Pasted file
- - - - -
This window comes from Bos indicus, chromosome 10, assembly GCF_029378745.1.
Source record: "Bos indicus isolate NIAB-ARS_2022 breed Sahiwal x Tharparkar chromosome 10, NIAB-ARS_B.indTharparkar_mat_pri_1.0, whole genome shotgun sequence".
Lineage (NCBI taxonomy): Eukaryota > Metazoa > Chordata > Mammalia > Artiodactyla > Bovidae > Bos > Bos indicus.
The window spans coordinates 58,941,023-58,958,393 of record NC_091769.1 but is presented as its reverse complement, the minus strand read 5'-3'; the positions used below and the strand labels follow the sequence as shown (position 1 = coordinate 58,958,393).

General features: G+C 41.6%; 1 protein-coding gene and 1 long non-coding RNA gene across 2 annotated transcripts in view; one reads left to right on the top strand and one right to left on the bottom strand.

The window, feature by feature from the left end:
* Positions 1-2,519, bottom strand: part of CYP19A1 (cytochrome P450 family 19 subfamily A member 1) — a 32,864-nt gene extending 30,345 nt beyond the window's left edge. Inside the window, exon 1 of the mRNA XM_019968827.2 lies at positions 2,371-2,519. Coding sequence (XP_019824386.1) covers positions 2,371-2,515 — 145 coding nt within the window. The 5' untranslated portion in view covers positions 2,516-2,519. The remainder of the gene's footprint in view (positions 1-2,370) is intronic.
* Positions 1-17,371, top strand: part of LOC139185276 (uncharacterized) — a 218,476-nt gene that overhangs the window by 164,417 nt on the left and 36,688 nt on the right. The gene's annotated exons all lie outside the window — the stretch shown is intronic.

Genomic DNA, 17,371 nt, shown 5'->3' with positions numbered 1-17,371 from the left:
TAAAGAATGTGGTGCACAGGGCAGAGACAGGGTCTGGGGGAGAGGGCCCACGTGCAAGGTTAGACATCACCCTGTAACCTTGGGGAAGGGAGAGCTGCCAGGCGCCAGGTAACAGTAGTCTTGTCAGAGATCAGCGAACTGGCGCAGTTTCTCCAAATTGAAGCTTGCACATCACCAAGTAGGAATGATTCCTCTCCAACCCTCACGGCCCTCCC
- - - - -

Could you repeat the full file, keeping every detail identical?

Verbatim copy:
This window comes from Bos indicus, chromosome 10, assembly GCF_029378745.1.
Source record: "Bos indicus isolate NIAB-ARS_2022 breed Sahiwal x Tharparkar chromosome 10, NIAB-ARS_B.indTharparkar_mat_pri_1.0, whole genome shotgun sequence".
Lineage (NCBI taxonomy): Eukaryota > Metazoa > Chordata > Mammalia > Artiodactyla > Bovidae > Bos > Bos indicus.
The window spans coordinates 58,941,023-58,958,393 of record NC_091769.1 but is presented as its reverse complement, the minus strand read 5'-3'; the positions used below and the strand labels follow the sequence as shown (position 1 = coordinate 58,958,393).

General features: G+C 41.6%; 1 protein-coding gene and 1 long non-coding RNA gene across 2 annotated transcripts in view; one reads left to right on the top strand and one right to left on the bottom strand.

The window, feature by feature from the left end:
* Positions 1-2,519, bottom strand: part of CYP19A1 (cytochrome P450 family 19 subfamily A member 1) — a 32,864-nt gene extending 30,345 nt beyond the window's left edge. Inside the window, exon 1 of the mRNA XM_019968827.2 lies at positions 2,371-2,519. Coding sequence (XP_019824386.1) covers positions 2,371-2,515 — 145 coding nt within the window. The 5' untranslated portion in view covers positions 2,516-2,519. The remainder of the gene's footprint in view (positions 1-2,370) is intronic.
* Positions 1-17,371, top strand: part of LOC139185276 (uncharacterized) — a 218,476-nt gene that overhangs the window by 164,417 nt on the left and 36,688 nt on the right. The gene's annotated exons all lie outside the window — the stretch shown is intronic.

Genomic DNA, 17,371 nt, shown 5'->3' with positions numbered 1-17,371 from the left:
TAAAGAATGTGGTGCACAGGGCAGAGACAGGGTCTGGGGGAGAGGGCCCACGTGCAAGGTTAGACATCACCCTGTAACCTTGGGGAAGGGAGAGCTGCCAGGCGCCAGGTAACAGTAGTCTTGTCAGAGATCAGCGAACTGGCGCAGTTTCTCCAAATTGAAGCTTGCACATCACCAAGTAGGAATGATTCCTCTCCAACCCTCACGGCCCTCCC